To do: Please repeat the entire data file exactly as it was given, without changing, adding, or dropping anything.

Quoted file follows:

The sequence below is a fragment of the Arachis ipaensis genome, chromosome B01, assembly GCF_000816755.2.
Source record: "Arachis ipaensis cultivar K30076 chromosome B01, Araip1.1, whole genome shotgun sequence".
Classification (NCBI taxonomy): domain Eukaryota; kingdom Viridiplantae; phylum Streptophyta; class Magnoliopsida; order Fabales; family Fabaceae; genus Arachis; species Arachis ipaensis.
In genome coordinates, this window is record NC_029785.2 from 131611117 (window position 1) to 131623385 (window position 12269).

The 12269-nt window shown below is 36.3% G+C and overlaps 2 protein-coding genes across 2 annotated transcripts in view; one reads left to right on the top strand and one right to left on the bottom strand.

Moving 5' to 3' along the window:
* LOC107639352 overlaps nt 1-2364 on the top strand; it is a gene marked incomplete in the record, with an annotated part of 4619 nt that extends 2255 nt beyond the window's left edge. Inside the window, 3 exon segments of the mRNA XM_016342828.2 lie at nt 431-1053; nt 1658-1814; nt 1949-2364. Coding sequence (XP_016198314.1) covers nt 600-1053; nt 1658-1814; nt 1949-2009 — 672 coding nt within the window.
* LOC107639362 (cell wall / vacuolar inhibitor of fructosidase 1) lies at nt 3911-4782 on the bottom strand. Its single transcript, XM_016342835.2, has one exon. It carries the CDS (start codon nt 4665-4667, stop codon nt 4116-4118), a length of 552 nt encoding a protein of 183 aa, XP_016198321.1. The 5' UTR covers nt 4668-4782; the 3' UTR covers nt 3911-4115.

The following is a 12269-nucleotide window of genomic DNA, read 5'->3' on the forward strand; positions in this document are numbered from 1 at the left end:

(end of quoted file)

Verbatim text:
The sequence below is a fragment of the Arachis ipaensis genome, chromosome B01, assembly GCF_000816755.2.
Source record: "Arachis ipaensis cultivar K30076 chromosome B01, Araip1.1, whole genome shotgun sequence".
Classification (NCBI taxonomy): domain Eukaryota; kingdom Viridiplantae; phylum Streptophyta; class Magnoliopsida; order Fabales; family Fabaceae; genus Arachis; species Arachis ipaensis.
In genome coordinates, this window is record NC_029785.2 from 131611117 (window position 1) to 131623385 (window position 12269).

The 12269-nt window shown below is 36.3% G+C and overlaps 2 protein-coding genes across 2 annotated transcripts in view; one reads left to right on the top strand and one right to left on the bottom strand.

Moving 5' to 3' along the window:
* LOC107639352 overlaps nt 1-2364 on the top strand; it is a gene marked incomplete in the record, with an annotated part of 4619 nt that extends 2255 nt beyond the window's left edge. Inside the window, 3 exon segments of the mRNA XM_016342828.2 lie at nt 431-1053; nt 1658-1814; nt 1949-2364. Coding sequence (XP_016198314.1) covers nt 600-1053; nt 1658-1814; nt 1949-2009 — 672 coding nt within the window.
* LOC107639362 (cell wall / vacuolar inhibitor of fructosidase 1) lies at nt 3911-4782 on the bottom strand. Its single transcript, XM_016342835.2, has one exon. It carries the CDS (start codon nt 4665-4667, stop codon nt 4116-4118), a length of 552 nt encoding a protein of 183 aa, XP_016198321.1. The 5' UTR covers nt 4668-4782; the 3' UTR covers nt 3911-4115.

The following is a 12269-nucleotide window of genomic DNA, read 5'->3' on the forward strand; positions in this document are numbered from 1 at the left end: